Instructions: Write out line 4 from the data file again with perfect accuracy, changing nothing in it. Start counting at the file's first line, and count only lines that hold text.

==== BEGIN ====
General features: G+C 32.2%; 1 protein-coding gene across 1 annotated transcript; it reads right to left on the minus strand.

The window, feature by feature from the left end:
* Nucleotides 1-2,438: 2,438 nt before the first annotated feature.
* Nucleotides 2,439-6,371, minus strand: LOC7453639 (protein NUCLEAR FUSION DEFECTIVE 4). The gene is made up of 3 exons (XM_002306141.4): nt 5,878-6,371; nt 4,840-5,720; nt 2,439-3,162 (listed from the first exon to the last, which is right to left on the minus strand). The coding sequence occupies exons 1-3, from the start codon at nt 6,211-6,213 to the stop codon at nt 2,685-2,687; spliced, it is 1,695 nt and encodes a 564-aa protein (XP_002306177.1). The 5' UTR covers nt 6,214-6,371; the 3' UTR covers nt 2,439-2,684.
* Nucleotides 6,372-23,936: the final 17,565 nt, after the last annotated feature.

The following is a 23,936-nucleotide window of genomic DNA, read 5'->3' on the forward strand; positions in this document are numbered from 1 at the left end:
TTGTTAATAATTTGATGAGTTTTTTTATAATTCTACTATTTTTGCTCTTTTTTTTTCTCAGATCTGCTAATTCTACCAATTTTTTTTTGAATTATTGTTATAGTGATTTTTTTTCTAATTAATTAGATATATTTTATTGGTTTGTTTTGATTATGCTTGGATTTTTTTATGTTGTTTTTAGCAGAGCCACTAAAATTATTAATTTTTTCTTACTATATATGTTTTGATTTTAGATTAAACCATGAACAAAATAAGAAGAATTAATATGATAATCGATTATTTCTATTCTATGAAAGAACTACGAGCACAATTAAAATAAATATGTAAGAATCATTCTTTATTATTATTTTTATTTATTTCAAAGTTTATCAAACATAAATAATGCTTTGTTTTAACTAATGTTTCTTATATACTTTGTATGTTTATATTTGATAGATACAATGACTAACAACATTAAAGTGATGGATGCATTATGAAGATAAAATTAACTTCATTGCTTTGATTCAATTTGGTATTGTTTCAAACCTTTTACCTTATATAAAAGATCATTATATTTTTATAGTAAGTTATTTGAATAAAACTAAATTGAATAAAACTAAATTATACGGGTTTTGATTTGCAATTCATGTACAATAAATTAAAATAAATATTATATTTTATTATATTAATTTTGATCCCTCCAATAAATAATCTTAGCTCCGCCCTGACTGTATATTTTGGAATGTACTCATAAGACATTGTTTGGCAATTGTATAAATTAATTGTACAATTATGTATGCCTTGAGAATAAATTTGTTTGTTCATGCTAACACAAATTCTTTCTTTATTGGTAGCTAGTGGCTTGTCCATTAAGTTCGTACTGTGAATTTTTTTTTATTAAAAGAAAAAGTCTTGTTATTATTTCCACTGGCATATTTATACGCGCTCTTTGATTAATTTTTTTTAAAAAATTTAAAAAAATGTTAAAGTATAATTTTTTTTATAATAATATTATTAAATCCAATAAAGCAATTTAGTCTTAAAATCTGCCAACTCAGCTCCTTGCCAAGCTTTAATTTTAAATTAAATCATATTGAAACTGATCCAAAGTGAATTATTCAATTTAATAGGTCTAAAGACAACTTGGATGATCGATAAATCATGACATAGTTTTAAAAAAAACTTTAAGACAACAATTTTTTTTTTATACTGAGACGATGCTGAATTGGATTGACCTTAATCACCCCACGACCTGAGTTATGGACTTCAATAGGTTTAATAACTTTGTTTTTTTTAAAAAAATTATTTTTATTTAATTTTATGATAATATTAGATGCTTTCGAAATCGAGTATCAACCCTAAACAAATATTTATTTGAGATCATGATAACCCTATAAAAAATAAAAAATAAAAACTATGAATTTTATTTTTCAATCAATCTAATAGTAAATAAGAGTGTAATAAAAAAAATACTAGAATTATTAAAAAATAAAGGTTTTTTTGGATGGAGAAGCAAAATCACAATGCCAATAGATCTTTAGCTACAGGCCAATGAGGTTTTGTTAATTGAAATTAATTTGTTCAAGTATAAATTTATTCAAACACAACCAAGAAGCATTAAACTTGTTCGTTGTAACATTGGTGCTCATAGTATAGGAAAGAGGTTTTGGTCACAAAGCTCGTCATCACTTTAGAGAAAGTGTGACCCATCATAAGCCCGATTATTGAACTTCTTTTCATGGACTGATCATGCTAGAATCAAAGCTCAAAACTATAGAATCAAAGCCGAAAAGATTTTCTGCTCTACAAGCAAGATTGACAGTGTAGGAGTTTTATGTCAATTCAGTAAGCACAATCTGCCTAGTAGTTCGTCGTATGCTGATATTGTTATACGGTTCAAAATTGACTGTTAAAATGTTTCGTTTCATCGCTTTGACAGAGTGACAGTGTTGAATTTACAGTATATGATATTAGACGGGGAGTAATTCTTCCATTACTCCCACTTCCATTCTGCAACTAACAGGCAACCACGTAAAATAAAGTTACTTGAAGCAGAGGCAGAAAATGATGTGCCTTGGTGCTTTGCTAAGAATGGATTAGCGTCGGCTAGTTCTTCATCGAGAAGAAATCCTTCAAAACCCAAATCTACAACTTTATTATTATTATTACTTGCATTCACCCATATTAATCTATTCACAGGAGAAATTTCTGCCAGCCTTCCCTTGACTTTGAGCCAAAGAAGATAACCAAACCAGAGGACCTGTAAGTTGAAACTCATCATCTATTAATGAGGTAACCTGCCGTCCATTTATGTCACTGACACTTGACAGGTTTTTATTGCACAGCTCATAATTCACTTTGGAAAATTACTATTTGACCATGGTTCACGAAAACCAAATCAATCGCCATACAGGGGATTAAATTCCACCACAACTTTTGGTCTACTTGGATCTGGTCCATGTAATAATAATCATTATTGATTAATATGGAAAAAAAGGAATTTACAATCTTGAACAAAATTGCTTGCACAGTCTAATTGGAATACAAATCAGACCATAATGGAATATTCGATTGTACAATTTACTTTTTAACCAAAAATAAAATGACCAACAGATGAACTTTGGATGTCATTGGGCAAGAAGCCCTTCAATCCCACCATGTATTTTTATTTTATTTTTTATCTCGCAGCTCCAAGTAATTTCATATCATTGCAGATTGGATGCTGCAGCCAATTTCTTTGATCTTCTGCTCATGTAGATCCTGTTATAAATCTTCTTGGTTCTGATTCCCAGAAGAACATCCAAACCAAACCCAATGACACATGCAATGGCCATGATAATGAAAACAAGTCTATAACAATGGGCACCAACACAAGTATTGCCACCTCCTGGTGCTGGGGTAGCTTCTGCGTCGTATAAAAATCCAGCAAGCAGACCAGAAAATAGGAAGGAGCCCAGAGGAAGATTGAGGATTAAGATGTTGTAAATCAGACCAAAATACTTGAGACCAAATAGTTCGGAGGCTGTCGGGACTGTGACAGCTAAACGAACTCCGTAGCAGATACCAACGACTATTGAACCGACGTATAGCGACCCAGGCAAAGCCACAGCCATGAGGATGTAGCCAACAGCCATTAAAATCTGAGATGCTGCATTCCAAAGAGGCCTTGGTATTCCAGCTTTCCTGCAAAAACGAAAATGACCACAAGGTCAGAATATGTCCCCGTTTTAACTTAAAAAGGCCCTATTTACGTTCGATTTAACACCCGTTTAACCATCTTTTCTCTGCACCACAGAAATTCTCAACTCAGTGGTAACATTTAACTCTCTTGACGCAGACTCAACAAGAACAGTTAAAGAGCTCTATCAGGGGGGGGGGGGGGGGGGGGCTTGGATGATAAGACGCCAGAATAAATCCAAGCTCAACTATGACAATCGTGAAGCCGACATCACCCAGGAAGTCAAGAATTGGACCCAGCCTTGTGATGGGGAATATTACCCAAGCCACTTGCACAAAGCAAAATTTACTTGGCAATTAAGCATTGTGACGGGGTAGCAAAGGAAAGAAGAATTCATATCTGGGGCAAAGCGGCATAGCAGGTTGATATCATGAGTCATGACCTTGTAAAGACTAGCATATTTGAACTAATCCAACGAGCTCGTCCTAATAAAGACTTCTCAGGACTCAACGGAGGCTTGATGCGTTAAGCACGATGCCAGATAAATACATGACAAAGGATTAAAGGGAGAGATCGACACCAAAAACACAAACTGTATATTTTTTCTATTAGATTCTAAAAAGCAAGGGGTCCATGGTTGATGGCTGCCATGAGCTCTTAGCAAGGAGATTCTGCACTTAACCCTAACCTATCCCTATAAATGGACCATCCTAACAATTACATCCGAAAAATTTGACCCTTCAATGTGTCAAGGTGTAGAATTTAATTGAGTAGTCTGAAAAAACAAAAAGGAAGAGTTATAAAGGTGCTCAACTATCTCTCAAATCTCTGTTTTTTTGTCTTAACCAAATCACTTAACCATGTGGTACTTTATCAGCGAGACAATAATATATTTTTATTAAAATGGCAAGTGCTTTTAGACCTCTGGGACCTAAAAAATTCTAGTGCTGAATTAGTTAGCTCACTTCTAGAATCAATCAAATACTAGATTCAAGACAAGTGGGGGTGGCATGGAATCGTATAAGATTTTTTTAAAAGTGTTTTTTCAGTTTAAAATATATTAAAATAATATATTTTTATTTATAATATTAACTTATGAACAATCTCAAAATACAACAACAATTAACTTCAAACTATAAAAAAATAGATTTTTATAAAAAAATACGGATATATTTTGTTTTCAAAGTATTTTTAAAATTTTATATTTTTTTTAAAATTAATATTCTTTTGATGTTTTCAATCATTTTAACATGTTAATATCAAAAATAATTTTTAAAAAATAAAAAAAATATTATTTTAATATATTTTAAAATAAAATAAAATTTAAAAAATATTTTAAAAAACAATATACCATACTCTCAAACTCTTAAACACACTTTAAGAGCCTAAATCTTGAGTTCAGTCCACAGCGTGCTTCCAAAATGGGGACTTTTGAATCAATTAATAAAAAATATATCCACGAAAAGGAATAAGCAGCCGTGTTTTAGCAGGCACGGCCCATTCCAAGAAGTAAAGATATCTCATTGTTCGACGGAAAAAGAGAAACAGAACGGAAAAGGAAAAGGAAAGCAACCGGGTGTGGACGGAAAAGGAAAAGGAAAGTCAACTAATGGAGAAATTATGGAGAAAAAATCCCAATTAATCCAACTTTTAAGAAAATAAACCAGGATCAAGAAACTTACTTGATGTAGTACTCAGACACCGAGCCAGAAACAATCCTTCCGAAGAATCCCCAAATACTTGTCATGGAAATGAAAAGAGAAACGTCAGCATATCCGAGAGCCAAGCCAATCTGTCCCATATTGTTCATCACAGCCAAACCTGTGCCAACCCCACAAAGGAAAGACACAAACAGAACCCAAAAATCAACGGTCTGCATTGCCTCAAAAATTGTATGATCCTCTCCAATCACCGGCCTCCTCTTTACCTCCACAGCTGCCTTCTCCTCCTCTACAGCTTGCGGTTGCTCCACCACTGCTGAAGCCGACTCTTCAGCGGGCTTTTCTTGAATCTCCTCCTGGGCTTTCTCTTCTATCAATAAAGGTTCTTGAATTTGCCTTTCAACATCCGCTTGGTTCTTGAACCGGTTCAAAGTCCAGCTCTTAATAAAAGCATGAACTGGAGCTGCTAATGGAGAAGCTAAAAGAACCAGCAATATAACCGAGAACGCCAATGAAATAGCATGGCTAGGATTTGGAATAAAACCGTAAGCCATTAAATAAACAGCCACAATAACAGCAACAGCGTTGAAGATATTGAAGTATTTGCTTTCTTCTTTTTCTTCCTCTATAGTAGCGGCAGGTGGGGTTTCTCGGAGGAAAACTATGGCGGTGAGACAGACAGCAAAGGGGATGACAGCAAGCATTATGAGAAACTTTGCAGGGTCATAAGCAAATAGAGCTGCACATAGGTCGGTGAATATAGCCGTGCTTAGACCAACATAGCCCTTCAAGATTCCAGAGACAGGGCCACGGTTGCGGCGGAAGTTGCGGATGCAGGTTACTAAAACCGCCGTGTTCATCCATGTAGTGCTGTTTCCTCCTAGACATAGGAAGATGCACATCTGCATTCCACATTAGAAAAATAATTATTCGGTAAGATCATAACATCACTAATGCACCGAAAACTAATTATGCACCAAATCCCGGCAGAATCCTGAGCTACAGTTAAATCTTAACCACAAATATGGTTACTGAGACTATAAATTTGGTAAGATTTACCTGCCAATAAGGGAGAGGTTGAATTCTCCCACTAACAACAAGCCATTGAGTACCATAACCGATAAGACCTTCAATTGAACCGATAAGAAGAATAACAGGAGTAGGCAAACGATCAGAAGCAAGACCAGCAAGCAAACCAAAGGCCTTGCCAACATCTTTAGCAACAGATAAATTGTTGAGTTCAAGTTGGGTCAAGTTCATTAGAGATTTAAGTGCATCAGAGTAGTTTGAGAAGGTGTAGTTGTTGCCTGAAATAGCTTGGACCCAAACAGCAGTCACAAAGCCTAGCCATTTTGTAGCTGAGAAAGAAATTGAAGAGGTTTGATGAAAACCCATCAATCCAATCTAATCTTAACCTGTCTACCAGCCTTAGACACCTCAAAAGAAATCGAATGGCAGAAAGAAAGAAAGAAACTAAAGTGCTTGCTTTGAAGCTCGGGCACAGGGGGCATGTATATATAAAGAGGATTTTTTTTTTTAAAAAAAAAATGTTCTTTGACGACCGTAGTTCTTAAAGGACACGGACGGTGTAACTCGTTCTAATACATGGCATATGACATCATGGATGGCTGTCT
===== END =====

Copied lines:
* Nucleotides 2,439-6,371, minus strand: LOC7453639 (protein NUCLEAR FUSION DEFECTIVE 4). The gene is made up of 3 exons (XM_002306141.4): nt 5,878-6,371; nt 4,840-5,720; nt 2,439-3,162 (listed from the first exon to the last, which is right to left on the minus strand). The coding sequence occupies exons 1-3, from the start codon at nt 6,211-6,213 to the stop codon at nt 2,685-2,687; spliced, it is 1,695 nt and encodes a 564-aa protein (XP_002306177.1). The 5' UTR covers nt 6,214-6,371; the 3' UTR covers nt 2,439-2,684.